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Studio/Field Lighting Recommendations

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Studio/Field Lighting Recommendations
on Dec 20, 2007 at 10:46:47 am

Hi everyone, I am looking to step up my lighting knowledge. I have been filming and editing for a few years now, and have come to the point where I really need to focus on lighting! I dont have the time to do classes, so I am looking to get some books, dvds, or anything along the lines (of course focused on lighting for film). Any recommendations?

Any help would be greatly appreciated. Thanks in advance!

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todd mcmullen
Re: Studio/Field Lighting Recommendations
on Dec 22, 2007 at 2:54:26 pm

well, there lies the rub...

If you don't have time for actual testing and practice of lighting, then I am positive a book or a dvd will not sharpen your focus for steping up your knowledge of lighting with any expedious results.

Understanding the art of lighting takes experimentation and practice. As well as understanding camera blocking and camera angles.

So with that in mind, I would concentrate on setting up scenes with a camera and a few actors and block it and then light it. Do this a few different ways and you will understand lighting more than seeing a diagram in a book and trying to replicate it on a real shoot.

If this scenario is not part of your vocabulary then I would focus on magazines like American Cinematographer, international camera guild, etc.. these can give you examples of how other people have shot and lit scenes.

Todd McMullen
Flip Flop Films

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Steve Wargo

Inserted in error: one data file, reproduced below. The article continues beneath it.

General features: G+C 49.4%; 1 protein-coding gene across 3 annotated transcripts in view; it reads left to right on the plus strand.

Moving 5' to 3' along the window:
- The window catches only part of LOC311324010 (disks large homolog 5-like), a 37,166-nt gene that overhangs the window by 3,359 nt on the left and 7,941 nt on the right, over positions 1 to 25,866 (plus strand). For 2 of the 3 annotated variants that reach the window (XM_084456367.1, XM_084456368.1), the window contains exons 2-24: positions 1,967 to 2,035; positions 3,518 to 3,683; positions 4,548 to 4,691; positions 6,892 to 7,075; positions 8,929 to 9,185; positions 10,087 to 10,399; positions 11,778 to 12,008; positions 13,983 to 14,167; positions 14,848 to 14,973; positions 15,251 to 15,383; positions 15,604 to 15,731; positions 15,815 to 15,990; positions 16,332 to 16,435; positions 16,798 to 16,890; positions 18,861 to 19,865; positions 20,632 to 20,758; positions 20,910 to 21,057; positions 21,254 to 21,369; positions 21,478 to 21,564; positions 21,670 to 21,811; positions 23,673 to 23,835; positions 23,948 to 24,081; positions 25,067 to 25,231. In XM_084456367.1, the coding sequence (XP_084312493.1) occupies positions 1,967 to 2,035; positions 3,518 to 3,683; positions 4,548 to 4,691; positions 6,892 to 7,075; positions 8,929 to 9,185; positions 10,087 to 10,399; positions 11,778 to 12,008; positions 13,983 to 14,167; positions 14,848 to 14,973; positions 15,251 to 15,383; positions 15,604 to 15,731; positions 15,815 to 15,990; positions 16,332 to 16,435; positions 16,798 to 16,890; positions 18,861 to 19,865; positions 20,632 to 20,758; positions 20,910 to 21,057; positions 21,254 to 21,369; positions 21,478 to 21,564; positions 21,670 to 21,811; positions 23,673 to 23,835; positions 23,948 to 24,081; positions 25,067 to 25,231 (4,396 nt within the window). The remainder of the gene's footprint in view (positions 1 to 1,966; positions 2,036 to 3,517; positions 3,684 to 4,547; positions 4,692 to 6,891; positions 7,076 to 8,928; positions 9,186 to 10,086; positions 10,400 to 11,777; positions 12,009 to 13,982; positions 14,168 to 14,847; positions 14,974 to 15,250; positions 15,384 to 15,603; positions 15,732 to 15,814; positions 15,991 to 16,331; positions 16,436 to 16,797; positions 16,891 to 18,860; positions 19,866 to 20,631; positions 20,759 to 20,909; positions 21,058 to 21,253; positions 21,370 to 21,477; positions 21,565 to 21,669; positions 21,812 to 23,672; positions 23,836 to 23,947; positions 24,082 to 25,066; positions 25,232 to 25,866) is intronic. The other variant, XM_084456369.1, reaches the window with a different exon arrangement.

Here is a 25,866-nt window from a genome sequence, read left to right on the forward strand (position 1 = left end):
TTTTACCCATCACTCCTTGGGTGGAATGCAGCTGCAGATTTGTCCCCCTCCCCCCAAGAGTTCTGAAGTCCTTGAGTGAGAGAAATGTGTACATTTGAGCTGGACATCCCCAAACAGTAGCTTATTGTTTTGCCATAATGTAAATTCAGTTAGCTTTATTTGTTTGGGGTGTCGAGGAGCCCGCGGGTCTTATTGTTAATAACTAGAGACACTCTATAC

Re: Studio/Field Lighting Recommendations
on Dec 24, 2007 at 6:38:23 am

Ask a local well known filmmaker if you can tag along on some shoots. Maybe you can work as crew and trade for the opportunity to learn from the lighting director. This is tough to learn from books. In person, you can see the immediate result of a gel, a diffuser, a different angle, 3200 vs 5600, etc.

Because lighting is the most important part of cinematography, you won't learn much in a hurry.

Steve Wargo
Tempe, Arizona
It's a dry heat!

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Emre Tufekci
Re: Studio/Field Lighting Recommendations
on Dec 24, 2007 at 2:52:09 pm

Todd and steve have given you excellent advice. Even though you stated you dont have time for classes you really should consider attending the lighting workshop in Rockport, Maine. It's a week long course that is so intense it will keep your mind spinning for at least another 6 months. It's not cheap but well worth the cost. Look up the class by Michael Minock.

Also the best way to learn (as mentioned by steve) is teaming up with a DoP and learning from them. Having access to gear/knowledge is very important.

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